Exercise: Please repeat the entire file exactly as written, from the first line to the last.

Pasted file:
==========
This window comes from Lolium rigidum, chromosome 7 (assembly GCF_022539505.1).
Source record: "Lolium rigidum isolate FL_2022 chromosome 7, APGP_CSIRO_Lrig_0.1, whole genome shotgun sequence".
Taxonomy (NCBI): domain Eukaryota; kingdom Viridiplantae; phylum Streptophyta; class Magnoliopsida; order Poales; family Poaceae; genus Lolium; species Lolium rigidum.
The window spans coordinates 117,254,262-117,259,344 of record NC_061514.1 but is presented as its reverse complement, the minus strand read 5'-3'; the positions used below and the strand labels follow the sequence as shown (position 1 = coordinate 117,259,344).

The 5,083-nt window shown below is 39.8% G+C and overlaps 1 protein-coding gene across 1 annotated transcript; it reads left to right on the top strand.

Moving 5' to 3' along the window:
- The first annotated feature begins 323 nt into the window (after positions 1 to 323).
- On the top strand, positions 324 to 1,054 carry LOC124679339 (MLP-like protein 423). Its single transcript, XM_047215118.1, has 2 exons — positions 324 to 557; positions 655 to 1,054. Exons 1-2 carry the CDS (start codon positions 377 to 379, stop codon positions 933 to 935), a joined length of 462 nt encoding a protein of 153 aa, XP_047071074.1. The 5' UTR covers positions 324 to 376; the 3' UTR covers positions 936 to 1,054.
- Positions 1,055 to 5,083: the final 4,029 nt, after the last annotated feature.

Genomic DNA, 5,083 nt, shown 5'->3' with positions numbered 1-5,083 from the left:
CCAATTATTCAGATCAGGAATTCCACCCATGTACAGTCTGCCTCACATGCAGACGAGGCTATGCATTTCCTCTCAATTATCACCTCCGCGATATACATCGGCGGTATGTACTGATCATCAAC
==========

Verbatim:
This window comes from Lolium rigidum, chromosome 7 (assembly GCF_022539505.1).
Source record: "Lolium rigidum isolate FL_2022 chromosome 7, APGP_CSIRO_Lrig_0.1, whole genome shotgun sequence".
Taxonomy (NCBI): domain Eukaryota; kingdom Viridiplantae; phylum Streptophyta; class Magnoliopsida; order Poales; family Poaceae; genus Lolium; species Lolium rigidum.
The window spans coordinates 117,254,262-117,259,344 of record NC_061514.1 but is presented as its reverse complement, the minus strand read 5'-3'; the positions used below and the strand labels follow the sequence as shown (position 1 = coordinate 117,259,344).

The 5,083-nt window shown below is 39.8% G+C and overlaps 1 protein-coding gene across 1 annotated transcript; it reads left to right on the top strand.

Moving 5' to 3' along the window:
- The first annotated feature begins 323 nt into the window (after positions 1 to 323).
- On the top strand, positions 324 to 1,054 carry LOC124679339 (MLP-like protein 423). Its single transcript, XM_047215118.1, has 2 exons — positions 324 to 557; positions 655 to 1,054. Exons 1-2 carry the CDS (start codon positions 377 to 379, stop codon positions 933 to 935), a joined length of 462 nt encoding a protein of 153 aa, XP_047071074.1. The 5' UTR covers positions 324 to 376; the 3' UTR covers positions 936 to 1,054.
- Positions 1,055 to 5,083: the final 4,029 nt, after the last annotated feature.

Genomic DNA, 5,083 nt, shown 5'->3' with positions numbered 1-5,083 from the left:
CCAATTATTCAGATCAGGAATTCCACCCATGTACAGTCTGCCTCACATGCAGACGAGGCTATGCATTTCCTCTCAATTATCACCTCCGCGATATACATCGGCGGTATGTACTGATCATCAAC